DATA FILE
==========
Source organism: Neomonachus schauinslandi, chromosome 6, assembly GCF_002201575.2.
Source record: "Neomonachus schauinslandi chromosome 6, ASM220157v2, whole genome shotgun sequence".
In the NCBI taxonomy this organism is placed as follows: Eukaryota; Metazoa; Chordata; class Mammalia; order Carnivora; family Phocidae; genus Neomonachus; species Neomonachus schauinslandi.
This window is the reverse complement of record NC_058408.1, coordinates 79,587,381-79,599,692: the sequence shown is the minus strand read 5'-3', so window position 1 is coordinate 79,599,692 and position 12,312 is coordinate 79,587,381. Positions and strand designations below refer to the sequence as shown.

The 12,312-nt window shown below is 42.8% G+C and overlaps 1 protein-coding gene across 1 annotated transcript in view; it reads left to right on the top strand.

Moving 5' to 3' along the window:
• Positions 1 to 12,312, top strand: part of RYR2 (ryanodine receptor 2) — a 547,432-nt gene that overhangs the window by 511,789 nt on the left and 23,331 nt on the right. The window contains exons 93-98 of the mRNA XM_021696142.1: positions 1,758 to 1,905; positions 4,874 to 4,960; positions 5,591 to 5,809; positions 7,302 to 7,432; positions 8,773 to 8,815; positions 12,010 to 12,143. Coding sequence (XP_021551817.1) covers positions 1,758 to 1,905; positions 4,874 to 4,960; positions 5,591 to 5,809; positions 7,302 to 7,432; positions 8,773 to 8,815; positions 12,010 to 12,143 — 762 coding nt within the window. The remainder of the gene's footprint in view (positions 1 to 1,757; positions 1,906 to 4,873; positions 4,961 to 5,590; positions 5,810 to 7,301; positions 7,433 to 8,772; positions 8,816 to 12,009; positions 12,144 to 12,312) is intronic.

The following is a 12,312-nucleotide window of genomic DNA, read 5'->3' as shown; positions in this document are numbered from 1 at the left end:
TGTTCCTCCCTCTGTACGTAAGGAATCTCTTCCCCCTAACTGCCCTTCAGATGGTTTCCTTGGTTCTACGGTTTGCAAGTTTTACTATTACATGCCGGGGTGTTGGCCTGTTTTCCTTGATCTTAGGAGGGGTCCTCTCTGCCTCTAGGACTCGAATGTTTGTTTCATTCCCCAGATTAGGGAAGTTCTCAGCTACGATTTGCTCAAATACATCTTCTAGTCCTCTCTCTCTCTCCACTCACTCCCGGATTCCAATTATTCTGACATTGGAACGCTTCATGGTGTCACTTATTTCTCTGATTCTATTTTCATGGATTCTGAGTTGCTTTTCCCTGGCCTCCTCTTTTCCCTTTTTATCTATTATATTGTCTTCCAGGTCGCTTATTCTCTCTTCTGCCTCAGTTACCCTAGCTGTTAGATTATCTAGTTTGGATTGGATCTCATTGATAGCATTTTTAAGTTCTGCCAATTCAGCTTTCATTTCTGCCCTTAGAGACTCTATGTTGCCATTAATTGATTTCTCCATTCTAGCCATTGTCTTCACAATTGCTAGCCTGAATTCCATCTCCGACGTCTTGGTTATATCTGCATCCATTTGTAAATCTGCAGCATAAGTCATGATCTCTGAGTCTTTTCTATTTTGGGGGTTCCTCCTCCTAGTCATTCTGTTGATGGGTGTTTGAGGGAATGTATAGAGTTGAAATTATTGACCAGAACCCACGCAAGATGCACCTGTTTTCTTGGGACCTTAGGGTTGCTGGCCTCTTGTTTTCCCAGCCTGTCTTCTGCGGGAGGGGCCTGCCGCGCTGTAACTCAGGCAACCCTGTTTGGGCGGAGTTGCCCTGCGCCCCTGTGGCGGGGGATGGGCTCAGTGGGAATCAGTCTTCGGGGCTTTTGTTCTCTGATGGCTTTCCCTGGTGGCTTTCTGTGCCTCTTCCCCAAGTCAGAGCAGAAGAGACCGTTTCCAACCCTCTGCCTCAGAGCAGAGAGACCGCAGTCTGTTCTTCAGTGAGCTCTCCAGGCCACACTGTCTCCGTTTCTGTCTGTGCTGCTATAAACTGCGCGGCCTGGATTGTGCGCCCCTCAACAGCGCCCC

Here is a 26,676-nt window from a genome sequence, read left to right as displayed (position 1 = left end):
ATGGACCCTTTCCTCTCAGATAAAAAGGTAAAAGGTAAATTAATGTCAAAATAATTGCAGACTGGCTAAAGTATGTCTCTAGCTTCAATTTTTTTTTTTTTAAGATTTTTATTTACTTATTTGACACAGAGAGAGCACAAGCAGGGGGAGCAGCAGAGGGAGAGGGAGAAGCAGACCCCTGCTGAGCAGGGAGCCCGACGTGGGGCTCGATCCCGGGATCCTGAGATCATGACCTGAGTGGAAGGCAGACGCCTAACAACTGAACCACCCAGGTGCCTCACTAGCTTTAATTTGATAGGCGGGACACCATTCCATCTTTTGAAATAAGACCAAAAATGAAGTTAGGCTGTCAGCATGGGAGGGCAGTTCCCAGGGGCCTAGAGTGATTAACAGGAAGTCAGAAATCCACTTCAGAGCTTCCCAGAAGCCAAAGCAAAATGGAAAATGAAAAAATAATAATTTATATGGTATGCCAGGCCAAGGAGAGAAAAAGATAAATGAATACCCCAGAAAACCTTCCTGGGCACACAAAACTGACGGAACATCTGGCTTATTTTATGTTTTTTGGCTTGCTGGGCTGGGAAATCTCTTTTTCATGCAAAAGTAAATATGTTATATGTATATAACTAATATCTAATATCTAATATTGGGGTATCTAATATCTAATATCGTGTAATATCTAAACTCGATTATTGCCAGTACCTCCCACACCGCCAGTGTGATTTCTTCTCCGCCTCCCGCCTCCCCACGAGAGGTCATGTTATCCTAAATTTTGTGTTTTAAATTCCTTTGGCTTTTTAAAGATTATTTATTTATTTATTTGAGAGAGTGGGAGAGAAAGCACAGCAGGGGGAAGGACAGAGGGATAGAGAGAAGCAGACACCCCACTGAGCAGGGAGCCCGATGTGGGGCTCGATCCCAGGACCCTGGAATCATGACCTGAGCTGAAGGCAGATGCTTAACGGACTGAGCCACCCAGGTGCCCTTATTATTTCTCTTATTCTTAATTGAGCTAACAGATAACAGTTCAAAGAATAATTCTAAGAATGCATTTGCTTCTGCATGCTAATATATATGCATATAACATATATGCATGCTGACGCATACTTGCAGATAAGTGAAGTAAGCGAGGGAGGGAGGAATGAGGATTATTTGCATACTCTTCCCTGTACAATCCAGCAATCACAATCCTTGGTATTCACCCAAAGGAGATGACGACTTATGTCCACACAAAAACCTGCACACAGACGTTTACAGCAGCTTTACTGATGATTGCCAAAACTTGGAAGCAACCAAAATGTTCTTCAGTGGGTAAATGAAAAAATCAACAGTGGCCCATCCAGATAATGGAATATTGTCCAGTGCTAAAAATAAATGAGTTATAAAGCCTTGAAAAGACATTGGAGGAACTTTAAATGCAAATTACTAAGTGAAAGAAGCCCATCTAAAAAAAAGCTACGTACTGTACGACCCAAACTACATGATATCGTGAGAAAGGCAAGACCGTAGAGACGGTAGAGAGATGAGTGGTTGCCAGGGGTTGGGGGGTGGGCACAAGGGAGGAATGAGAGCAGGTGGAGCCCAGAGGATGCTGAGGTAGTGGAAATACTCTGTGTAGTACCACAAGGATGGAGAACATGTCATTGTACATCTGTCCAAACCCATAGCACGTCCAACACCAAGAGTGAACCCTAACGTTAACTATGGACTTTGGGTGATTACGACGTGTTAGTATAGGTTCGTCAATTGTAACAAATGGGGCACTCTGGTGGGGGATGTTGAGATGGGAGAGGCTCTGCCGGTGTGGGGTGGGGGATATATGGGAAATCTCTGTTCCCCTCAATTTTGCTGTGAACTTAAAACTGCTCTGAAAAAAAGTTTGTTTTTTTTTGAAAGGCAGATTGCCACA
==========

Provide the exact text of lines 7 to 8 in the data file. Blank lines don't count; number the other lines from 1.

• Positions 1 to 12,312, top strand: part of RYR2 (ryanodine receptor 2) — a 547,432-nt gene that overhangs the window by 511,789 nt on the left and 23,331 nt on the right. The window contains exons 93-98 of the mRNA XM_021696142.1: positions 1,758 to 1,905; positions 4,874 to 4,960; positions 5,591 to 5,809; positions 7,302 to 7,432; positions 8,773 to 8,815; positions 12,010 to 12,143. Coding sequence (XP_021551817.1) covers positions 1,758 to 1,905; positions 4,874 to 4,960; positions 5,591 to 5,809; positions 7,302 to 7,432; positions 8,773 to 8,815; positions 12,010 to 12,143 — 762 coding nt within the window. The remainder of the gene's footprint in view (positions 1 to 1,757; positions 1,906 to 4,873; positions 4,961 to 5,590; positions 5,810 to 7,301; positions 7,433 to 8,772; positions 8,816 to 12,009; positions 12,144 to 12,312) is intronic.

The following is a 12,312-nucleotide window of genomic DNA, read 5'->3' as shown; positions in this document are numbered from 1 at the left end: